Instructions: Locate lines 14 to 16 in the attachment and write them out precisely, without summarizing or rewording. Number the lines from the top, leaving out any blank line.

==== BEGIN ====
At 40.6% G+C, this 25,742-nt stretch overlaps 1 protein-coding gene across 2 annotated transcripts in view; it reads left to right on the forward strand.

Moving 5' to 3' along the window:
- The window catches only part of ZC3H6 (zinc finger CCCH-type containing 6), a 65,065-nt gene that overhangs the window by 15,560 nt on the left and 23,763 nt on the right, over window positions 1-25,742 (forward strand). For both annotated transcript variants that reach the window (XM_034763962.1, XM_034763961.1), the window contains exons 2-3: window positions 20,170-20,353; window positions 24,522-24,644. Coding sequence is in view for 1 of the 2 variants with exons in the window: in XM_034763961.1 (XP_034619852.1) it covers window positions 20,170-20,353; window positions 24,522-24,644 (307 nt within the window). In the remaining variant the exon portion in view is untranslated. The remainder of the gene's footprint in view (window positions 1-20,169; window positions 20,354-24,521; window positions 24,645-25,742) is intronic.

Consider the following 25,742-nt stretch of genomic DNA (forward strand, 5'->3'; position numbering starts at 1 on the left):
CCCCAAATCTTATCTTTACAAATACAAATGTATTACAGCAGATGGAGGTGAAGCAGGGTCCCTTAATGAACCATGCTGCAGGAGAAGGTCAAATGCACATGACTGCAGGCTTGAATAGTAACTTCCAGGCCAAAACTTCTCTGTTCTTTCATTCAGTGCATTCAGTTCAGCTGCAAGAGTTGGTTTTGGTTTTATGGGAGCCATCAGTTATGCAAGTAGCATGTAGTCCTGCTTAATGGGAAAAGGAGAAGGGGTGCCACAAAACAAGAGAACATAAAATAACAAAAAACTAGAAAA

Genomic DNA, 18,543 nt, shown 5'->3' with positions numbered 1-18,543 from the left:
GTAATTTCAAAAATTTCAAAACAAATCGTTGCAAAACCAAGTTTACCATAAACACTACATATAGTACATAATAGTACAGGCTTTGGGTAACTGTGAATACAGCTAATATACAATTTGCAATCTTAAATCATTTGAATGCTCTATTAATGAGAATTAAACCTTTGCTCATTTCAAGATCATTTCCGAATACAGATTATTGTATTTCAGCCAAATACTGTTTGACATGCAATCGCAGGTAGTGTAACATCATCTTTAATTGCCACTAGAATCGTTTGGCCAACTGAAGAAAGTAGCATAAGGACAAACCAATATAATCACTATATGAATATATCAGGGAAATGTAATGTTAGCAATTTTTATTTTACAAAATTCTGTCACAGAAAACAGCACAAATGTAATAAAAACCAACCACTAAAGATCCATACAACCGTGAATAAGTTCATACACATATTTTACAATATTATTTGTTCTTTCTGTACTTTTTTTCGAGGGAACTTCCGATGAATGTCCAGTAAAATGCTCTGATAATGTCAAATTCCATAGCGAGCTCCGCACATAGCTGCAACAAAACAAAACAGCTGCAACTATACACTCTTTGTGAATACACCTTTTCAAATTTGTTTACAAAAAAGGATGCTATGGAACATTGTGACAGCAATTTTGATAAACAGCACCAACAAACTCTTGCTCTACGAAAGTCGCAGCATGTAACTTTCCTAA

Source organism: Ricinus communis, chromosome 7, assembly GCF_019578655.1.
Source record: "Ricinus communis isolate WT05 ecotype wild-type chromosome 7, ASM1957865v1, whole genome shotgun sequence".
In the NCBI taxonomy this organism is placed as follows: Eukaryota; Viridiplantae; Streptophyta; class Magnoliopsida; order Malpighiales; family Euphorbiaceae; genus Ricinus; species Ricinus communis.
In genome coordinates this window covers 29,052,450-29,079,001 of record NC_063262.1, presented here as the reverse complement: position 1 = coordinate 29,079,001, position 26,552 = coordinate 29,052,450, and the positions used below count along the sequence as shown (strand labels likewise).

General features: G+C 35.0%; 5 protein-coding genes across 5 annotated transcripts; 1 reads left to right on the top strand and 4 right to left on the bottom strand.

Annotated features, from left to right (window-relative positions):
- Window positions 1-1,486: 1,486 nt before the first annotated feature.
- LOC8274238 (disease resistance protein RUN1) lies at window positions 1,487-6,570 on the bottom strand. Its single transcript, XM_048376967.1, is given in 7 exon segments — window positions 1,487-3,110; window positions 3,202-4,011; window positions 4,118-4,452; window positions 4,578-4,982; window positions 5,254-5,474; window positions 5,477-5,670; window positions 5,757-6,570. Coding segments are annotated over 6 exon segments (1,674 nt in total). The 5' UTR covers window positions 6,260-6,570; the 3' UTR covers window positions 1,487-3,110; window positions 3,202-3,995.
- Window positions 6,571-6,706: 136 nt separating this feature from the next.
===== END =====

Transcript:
- Window positions 1-1,486: 1,486 nt before the first annotated feature.
- LOC8274238 (disease resistance protein RUN1) lies at window positions 1,487-6,570 on the bottom strand. Its single transcript, XM_048376967.1, is given in 7 exon segments — window positions 1,487-3,110; window positions 3,202-4,011; window positions 4,118-4,452; window positions 4,578-4,982; window positions 5,254-5,474; window positions 5,477-5,670; window positions 5,757-6,570. Coding segments are annotated over 6 exon segments (1,674 nt in total). The 5' UTR covers window positions 6,260-6,570; the 3' UTR covers window positions 1,487-3,110; window positions 3,202-3,995.
- Window positions 6,571-6,706: 136 nt separating this feature from the next.